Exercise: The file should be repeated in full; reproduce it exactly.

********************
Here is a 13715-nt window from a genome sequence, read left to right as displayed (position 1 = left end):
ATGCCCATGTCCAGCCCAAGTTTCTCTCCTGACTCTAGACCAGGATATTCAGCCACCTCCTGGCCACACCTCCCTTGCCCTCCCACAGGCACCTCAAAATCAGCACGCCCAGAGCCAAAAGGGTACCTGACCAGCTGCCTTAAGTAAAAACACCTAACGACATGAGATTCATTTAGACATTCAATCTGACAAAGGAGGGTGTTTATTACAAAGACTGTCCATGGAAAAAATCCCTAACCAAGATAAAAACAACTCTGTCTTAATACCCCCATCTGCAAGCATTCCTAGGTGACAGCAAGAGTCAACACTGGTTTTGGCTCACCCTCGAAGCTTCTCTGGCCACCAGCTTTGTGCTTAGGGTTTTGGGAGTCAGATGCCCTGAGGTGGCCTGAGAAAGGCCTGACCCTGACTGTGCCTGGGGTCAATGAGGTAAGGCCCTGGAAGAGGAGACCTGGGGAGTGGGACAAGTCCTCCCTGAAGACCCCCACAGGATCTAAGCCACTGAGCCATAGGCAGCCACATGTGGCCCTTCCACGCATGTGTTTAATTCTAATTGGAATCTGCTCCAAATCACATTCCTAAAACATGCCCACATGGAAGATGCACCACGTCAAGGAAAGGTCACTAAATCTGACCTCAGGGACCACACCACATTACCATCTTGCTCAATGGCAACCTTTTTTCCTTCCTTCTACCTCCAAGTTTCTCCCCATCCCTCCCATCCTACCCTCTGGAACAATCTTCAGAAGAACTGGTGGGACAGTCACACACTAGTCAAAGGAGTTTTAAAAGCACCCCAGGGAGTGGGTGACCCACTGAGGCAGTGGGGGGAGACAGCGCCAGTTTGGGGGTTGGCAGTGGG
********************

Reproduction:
Here is a 13715-nt window from a genome sequence, read left to right as displayed (position 1 = left end):
ATGCCCATGTCCAGCCCAAGTTTCTCTCCTGACTCTAGACCAGGATATTCAGCCACCTCCTGGCCACACCTCCCTTGCCCTCCCACAGGCACCTCAAAATCAGCACGCCCAGAGCCAAAAGGGTACCTGACCAGCTGCCTTAAGTAAAAACACCTAACGACATGAGATTCATTTAGACATTCAATCTGACAAAGGAGGGTGTTTATTACAAAGACTGTCCATGGAAAAAATCCCTAACCAAGATAAAAACAACTCTGTCTTAATACCCCCATCTGCAAGCATTCCTAGGTGACAGCAAGAGTCAACACTGGTTTTGGCTCACCCTCGAAGCTTCTCTGGCCACCAGCTTTGTGCTTAGGGTTTTGGGAGTCAGATGCCCTGAGGTGGCCTGAGAAAGGCCTGACCCTGACTGTGCCTGGGGTCAATGAGGTAAGGCCCTGGAAGAGGAGACCTGGGGAGTGGGACAAGTCCTCCCTGAAGACCCCCACAGGATCTAAGCCACTGAGCCATAGGCAGCCACATGTGGCCCTTCCACGCATGTGTTTAATTCTAATTGGAATCTGCTCCAAATCACATTCCTAAAACATGCCCACATGGAAGATGCACCACGTCAAGGAAAGGTCACTAAATCTGACCTCAGGGACCACACCACATTACCATCTTGCTCAATGGCAACCTTTTTTCCTTCCTTCTACCTCCAAGTTTCTCCCCATCCCTCCCATCCTACCCTCTGGAACAATCTTCAGAAGAACTGGTGGGACAGTCACACACTAGTCAAAGGAGTTTTAAAAGCACCCCAGGGAGTGGGTGACCCACTGAGGCAGTGGGGGGAGACAGCGCCAGTTTGGGGGTTGGCAGTGGG